The rates of U.S. hospitalizations and deaths from heart disease and stroke dropped significantly in the last decade, more so than for any other condition, according to a study released Monday in the journal Circulation

A research team led by Harlan Krumholz, M.D., national American Heart Association volunteer and director of the Center of Outcomes Research and Evaluation at Yale-New Haven Hospital in New Haven, Connecticut, said the drop was mainly due to a steady increase in the use of evidence-based treatments and medications, as well as a growing emphasis on heart-healthy lifestyles and behaviors.

The study examined data on nearly 34 million Medicare Fee-For-Service recipients from 1999 to 2011 for trends in hospitalization, dying within a month of being admitted, being admitted again within a month and dying during the following year. Age, sex, race, other illnesses and geography also were considered.

“These findings are very gratifying and a wonderful testament to the work of the American Heart Association/American Stroke Association and others dedicated to reducing the burden of heart disease and stroke,” said Elliott Antman, M.D., American Heart Association president and professor of medicine at Brigham and Women’s Hospital, Harvard Medical School.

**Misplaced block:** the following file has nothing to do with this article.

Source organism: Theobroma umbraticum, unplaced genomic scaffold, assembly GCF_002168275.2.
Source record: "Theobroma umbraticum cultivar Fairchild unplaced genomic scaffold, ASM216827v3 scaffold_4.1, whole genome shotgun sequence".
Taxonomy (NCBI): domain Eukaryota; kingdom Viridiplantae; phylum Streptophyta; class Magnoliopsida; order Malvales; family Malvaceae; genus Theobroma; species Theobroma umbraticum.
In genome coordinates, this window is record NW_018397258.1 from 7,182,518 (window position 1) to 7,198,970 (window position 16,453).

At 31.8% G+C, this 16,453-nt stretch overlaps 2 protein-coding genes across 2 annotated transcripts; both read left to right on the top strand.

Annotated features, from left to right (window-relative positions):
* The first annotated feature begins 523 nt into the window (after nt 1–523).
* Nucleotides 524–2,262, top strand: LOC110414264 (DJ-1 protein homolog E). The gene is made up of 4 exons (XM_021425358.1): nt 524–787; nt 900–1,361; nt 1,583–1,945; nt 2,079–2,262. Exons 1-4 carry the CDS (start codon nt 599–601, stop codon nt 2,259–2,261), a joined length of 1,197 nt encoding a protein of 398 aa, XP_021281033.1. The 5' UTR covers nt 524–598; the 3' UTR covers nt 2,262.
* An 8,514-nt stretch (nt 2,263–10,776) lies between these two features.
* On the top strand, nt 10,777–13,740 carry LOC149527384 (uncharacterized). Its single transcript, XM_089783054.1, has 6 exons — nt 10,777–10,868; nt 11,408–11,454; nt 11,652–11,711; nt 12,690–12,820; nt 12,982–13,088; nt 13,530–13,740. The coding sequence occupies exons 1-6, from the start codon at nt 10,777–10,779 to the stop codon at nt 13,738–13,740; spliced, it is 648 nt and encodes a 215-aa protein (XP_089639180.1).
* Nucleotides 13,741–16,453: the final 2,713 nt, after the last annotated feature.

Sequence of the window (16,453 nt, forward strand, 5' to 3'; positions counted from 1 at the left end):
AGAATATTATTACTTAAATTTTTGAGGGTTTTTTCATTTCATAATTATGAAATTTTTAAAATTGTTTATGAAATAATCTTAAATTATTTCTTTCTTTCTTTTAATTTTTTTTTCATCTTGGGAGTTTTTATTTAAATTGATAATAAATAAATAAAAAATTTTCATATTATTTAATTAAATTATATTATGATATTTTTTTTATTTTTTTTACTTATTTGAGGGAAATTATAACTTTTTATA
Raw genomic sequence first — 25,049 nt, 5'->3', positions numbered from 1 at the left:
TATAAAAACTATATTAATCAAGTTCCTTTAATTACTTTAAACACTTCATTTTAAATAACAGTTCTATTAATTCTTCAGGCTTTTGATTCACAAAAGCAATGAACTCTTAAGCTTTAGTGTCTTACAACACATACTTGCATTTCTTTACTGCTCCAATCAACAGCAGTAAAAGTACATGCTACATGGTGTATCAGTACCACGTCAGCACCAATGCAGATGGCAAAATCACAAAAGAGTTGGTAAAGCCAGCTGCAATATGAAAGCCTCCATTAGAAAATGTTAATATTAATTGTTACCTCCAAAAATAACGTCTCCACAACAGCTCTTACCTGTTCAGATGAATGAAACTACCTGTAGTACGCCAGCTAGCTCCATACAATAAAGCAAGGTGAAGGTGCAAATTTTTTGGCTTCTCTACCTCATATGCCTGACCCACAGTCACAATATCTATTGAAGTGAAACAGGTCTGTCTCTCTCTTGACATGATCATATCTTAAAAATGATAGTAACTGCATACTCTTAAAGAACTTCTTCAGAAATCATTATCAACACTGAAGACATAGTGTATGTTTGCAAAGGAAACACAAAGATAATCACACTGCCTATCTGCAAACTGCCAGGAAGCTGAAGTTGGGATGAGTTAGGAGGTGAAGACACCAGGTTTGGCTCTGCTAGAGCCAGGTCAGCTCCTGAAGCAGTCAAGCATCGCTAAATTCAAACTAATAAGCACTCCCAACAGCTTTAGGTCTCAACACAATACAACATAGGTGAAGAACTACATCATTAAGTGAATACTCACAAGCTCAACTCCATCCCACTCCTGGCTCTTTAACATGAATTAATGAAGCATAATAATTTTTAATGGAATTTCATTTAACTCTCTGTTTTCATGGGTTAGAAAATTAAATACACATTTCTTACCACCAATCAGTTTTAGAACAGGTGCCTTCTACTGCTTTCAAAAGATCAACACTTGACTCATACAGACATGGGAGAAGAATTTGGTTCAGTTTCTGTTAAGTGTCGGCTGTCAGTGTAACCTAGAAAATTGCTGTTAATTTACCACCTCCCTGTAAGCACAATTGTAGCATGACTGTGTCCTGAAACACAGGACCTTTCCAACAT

By the end of 2011, the study found that hospitalization rates among all races and areas dropped 38 percent for heart attack; 83.8 percent for unstable angina, sudden chest pain often leading to heart attack; 30.5 percent for heart failure; and 33.6 percent for ischemic stroke.

Risks of dying for people who went to the hospital within a year decreased about 21 percent for unstable angina, 23 percent for heart attacks and 13 percent for heart failure and stroke.

Researchers also noted improvements in identifying and treating high blood pressure, a rapid rise in the use of statins, marked declines in smoking and more timely and appropriate treatment for heart attack patients as contributing to the declines in deaths and hospitalizations.

Antman said the AHA’s funding of life-saving research, development of treatment and prevention guidelines, professional education and training, CPR and AED training, hospital certification and quality improvement programs, work in multi-cultural communities, development of consumer resources and advocating for healthier communities as contributions to helping build healthier lives free of cardiovascular diseases and stroke.

“We’ve learned much through research over the years, and seeing that put into practice through medical intervention, systems of care and personal behavior changes is very rewarding,” Antman said. “But there’s more work to be done because heart disease and stroke still exact a substantial toll on our personal lives, our healthcare system, and our country’s economy.”

That’s where the American Heart Association’s 2020 goal comes in — to improve the heart health of all Americans by 20 percent while reducing deaths from cardiovascular diseases and stroke by 20 percent by 2020.

A key component of that is preventing heart disease and stroke through what the AHA calls “Life’s Simple 7”: health measures and behaviors that are critical to avoiding disease: not smoking, healthy diet, physical activity, healthy body weight, and control of blood pressure, cholesterol and blood sugar.

To find out where you stand with the Simple Seven goals, just take the My Life Check assessment.

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